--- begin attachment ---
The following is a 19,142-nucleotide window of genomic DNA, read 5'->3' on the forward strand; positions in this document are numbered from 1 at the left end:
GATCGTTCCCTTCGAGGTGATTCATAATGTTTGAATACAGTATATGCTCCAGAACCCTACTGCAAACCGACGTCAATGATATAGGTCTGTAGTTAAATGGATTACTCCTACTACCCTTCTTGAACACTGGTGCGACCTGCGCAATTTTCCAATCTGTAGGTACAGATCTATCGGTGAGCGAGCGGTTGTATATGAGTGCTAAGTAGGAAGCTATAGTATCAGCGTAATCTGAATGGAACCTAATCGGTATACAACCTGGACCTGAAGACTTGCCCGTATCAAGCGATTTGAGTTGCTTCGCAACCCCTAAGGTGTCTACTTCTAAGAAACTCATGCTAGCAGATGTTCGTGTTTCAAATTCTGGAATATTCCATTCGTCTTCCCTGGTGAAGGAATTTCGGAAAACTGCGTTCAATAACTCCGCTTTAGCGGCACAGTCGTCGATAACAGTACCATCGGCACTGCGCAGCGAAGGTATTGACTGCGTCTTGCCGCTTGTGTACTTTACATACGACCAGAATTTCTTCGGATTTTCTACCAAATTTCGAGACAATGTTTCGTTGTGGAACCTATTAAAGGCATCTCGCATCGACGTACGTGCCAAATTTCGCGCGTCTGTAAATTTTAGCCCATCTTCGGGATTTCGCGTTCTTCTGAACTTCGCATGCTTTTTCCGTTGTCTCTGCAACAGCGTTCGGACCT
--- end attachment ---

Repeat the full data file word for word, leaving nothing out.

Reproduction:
The following is a 19,142-nucleotide window of genomic DNA, read 5'->3' on the forward strand; positions in this document are numbered from 1 at the left end:
GATCGTTCCCTTCGAGGTGATTCATAATGTTTGAATACAGTATATGCTCCAGAACCCTACTGCAAACCGACGTCAATGATATAGGTCTGTAGTTAAATGGATTACTCCTACTACCCTTCTTGAACACTGGTGCGACCTGCGCAATTTTCCAATCTGTAGGTACAGATCTATCGGTGAGCGAGCGGTTGTATATGAGTGCTAAGTAGGAAGCTATAGTATCAGCGTAATCTGAATGGAACCTAATCGGTATACAACCTGGACCTGAAGACTTGCCCGTATCAAGCGATTTGAGTTGCTTCGCAACCCCTAAGGTGTCTACTTCTAAGAAACTCATGCTAGCAGATGTTCGTGTTTCAAATTCTGGAATATTCCATTCGTCTTCCCTGGTGAAGGAATTTCGGAAAACTGCGTTCAATAACTCCGCTTTAGCGGCACAGTCGTCGATAACAGTACCATCGGCACTGCGCAGCGAAGGTATTGACTGCGTCTTGCCGCTTGTGTACTTTACATACGACCAGAATTTCTTCGGATTTTCTACCAAATTTCGAGACAATGTTTCGTTGTGGAACCTATTAAAGGCATCTCGCATCGACGTACGTGCCAAATTTCGCGCGTCTGTAAATTTTAGCCCATCTTCGGGATTTCGCGTTCTTCTGAACTTCGCATGCTTTTTCCGTTGTCTCTGCAACAGCGTTCGGACCT